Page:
WASHINGTON — The U.S. Federal Mediation and Conciliation Service said today it’s reaching out to the International Longshore and Warehouse Union to see whether it can help in labor talks with U.S. West Coast port employers, and if so, when it could aid.
The Pacific Maritime Association, which represents employers, said on Monday night that it requested federal mediators to enter negotiations as eight months of talks with the ILWU over a labor contract has hit an impasse. The ILWU hasn’t said whether it will also ask federal mediators to help in forging a new contract after the old one expired July 1.
The PMA said ILWU slowdowns, walk-offs have hurt shippers, truckers and others, and threatened the West Coast ports’ supremacy as the major U.S. import and export gateways. The ILWU rejects that it’s engaging in such tactics.
“In accordance with its statutory responsibilities, the FMCS has been closely monitoring these negotiations for some time and has stood ready to provide mediation services at a moment’s notice,” the FMCS said in a statement. “Due to the sensitivity of the negotiations, the FMCS will have no further comment on this request and will not comment regarding the status or substance of the negotiations.”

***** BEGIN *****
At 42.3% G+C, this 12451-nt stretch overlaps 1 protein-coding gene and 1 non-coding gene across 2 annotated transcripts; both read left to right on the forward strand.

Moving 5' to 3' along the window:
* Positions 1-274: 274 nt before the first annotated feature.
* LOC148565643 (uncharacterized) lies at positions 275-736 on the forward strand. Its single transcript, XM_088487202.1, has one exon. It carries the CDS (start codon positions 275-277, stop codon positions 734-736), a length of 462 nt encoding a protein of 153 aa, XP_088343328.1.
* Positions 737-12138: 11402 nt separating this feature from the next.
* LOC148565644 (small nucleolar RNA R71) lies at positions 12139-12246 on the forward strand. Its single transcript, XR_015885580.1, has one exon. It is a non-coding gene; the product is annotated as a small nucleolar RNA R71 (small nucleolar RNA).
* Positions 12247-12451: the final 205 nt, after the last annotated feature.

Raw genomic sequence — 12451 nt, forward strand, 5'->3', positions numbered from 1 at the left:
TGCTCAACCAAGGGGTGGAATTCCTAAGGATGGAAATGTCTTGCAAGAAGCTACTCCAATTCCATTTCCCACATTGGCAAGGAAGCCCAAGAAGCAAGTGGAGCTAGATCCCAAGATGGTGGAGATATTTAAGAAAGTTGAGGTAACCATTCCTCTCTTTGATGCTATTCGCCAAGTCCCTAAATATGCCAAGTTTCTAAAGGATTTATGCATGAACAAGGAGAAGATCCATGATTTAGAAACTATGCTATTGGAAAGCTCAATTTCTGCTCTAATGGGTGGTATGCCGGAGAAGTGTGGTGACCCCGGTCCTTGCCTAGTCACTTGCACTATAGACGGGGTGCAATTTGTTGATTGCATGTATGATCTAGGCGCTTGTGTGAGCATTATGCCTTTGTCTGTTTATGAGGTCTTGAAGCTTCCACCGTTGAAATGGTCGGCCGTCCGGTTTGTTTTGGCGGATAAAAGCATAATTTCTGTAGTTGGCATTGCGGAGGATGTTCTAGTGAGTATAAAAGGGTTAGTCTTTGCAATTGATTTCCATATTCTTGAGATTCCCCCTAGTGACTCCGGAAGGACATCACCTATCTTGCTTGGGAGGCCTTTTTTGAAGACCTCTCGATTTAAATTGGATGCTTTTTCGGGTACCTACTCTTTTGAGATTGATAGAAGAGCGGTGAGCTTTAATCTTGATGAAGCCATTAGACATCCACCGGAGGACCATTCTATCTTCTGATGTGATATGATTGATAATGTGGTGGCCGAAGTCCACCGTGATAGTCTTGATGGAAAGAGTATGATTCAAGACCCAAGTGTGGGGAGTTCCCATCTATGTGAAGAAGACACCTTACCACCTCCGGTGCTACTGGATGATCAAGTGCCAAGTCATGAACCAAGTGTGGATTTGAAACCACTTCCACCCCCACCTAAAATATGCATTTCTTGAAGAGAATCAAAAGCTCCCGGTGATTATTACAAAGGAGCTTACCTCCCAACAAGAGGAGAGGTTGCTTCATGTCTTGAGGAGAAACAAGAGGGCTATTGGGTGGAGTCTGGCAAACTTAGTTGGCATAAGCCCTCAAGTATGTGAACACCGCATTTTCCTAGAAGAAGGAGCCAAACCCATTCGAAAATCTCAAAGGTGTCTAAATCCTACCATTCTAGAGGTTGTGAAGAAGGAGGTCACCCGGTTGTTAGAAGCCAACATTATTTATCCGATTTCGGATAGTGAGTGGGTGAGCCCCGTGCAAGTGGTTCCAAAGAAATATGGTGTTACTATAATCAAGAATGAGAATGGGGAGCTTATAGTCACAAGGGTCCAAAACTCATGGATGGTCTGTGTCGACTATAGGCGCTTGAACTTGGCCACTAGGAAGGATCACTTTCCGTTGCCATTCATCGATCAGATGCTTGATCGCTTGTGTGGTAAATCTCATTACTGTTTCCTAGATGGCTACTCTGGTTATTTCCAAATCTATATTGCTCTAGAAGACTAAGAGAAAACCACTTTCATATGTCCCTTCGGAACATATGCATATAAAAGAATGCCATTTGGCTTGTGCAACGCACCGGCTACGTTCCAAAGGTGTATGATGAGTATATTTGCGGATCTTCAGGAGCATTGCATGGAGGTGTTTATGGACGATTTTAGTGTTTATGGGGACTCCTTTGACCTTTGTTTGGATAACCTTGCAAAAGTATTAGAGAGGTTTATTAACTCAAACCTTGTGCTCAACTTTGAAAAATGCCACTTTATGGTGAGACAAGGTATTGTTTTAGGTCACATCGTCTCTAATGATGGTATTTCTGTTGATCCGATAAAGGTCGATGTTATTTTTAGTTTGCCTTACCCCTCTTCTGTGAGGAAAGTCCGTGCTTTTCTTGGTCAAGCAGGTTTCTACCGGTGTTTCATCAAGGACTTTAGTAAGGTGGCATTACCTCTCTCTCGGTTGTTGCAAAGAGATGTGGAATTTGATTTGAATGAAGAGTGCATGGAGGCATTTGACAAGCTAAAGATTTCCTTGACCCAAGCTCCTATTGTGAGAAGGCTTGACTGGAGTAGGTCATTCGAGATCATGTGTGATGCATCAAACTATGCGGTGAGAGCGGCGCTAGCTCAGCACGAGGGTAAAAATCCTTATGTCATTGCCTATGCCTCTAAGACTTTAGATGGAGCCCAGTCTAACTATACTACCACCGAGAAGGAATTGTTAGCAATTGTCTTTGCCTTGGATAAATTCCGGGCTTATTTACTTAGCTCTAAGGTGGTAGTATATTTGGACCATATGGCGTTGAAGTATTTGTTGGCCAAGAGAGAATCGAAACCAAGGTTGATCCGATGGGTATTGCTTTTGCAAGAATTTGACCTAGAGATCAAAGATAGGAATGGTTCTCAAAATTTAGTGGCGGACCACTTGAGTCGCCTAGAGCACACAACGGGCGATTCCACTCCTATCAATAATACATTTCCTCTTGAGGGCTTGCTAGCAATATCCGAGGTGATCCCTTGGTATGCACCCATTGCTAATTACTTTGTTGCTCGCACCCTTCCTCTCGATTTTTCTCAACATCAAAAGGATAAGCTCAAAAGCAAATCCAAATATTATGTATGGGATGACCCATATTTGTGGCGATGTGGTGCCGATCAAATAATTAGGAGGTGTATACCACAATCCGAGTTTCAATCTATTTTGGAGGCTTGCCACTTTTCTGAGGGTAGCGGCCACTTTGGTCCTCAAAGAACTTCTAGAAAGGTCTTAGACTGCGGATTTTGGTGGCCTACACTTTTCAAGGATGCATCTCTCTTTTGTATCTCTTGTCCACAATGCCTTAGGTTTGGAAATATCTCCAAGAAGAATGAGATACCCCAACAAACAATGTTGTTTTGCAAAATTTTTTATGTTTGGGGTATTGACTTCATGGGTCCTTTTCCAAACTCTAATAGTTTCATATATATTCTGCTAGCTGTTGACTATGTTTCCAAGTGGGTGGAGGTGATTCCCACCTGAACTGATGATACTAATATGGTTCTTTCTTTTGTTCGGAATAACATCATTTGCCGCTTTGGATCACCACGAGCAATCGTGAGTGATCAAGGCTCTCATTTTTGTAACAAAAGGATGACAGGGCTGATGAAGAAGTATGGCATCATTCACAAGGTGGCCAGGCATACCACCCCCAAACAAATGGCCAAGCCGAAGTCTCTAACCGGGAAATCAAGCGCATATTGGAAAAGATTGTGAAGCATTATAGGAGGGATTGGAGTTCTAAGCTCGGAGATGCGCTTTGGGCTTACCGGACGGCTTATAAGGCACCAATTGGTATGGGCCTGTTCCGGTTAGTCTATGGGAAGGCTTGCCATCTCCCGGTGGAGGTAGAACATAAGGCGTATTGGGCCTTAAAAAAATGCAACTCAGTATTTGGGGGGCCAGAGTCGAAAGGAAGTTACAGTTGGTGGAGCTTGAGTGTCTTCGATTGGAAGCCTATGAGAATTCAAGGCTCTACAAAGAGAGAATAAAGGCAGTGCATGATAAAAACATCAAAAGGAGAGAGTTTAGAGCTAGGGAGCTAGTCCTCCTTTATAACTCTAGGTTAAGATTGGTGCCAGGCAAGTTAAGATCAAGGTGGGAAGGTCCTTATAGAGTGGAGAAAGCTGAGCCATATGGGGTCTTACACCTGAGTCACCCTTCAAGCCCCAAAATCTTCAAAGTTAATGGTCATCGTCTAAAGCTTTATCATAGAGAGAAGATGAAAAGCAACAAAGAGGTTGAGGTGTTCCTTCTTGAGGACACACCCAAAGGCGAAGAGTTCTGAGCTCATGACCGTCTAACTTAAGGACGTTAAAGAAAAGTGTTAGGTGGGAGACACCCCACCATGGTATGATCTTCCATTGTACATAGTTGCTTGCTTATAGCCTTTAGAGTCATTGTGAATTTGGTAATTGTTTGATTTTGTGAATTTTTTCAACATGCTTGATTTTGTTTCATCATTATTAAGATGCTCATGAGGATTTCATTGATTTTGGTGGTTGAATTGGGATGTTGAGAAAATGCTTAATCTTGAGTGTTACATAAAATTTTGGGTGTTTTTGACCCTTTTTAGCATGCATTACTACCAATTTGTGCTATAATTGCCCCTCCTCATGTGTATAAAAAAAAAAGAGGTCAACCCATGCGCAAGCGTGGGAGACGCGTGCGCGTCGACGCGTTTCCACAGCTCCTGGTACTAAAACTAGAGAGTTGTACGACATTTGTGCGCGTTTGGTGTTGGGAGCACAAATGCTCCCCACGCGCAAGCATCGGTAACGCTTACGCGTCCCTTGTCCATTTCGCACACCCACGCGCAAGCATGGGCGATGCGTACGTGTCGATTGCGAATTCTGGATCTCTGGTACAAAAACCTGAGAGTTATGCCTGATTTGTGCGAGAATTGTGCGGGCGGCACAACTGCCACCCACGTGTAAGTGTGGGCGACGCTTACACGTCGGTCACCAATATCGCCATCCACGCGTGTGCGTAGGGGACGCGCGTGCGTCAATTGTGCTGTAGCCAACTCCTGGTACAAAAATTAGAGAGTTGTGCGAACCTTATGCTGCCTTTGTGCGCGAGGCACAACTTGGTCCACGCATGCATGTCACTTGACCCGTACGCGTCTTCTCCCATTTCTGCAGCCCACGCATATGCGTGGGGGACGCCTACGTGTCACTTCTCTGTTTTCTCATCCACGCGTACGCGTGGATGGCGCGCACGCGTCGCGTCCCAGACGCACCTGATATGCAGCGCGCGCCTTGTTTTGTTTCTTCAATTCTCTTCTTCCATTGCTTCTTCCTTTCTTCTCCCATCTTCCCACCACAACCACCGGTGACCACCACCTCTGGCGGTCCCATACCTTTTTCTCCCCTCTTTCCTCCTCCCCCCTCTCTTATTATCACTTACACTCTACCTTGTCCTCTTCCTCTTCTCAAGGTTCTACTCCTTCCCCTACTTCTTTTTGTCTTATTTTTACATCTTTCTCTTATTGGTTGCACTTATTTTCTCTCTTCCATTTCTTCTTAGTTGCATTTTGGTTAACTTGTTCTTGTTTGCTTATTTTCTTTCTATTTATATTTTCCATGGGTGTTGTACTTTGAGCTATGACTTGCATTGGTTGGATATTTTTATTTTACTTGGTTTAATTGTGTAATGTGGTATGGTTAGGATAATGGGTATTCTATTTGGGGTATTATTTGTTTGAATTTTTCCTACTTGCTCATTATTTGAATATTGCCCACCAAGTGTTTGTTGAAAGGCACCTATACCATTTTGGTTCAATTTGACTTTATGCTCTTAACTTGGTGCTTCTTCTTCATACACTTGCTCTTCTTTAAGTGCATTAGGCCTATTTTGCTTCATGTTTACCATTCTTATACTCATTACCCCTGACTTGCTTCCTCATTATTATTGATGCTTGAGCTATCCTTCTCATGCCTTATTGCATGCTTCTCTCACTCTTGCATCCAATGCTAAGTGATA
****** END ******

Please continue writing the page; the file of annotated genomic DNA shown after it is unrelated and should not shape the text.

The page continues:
U.S. retailers welcomed PMA’s request for outside help, which is dependent on the ILWU agreeing to bring federal mediators to the negotiating table. While noting that there have been other causes of West Coast port congestion, such as chassis dislocation and near record volume, the National Retail Federation said the lack of a longshore labor contract has contributed to lengthy shipment delays.
“The National Retail Federation has been steadfast in its calls on the White House to engage in the contract talks and we urge the administration to accept PMA’s offer to appoint a federal mediator to help resolve the current congestion crisis at the West Coast ports,” National Retail Federation Vice President of Supply Chain Jonathan Gold said in a statement.
FMCS is an independent agency that can only become involved at the request of both parties, not the president. The president, however, can urge parties to seek mediation, like Obama reportedly did behind the scenes when talks between the International Longshoremen’s Association and the United States Maritime Alliance hit in 2002.
Other than announcing in late August that they had reached an agreement on healthcare the PMA and ILWU have said nothing about the substance of their negotiations including why, as the PMA said on Monday, “we remain far apart on many issues.” Sources familiar with the negotiations said the conflict is ultimately a basic one, which is how much labor will be required to work ships in a future where terminals need to invest in automation to handle the increasingly large ships calling at West Coast ports, and the only way to do that profitably is to reduce the labor component of terminal operating costs.
Although the ability to introduce automated terminal handling technology has been addressed in earlier ILWU-PMA negotiations, one source said, terminal operators still lack the flexibility they need to manage the amount of labor they need to run highly automated operations. This fundamental sticking point, which goes back years, is the reason why many in the industry see U.S. ports as being well behind Europe and Asia in productivity.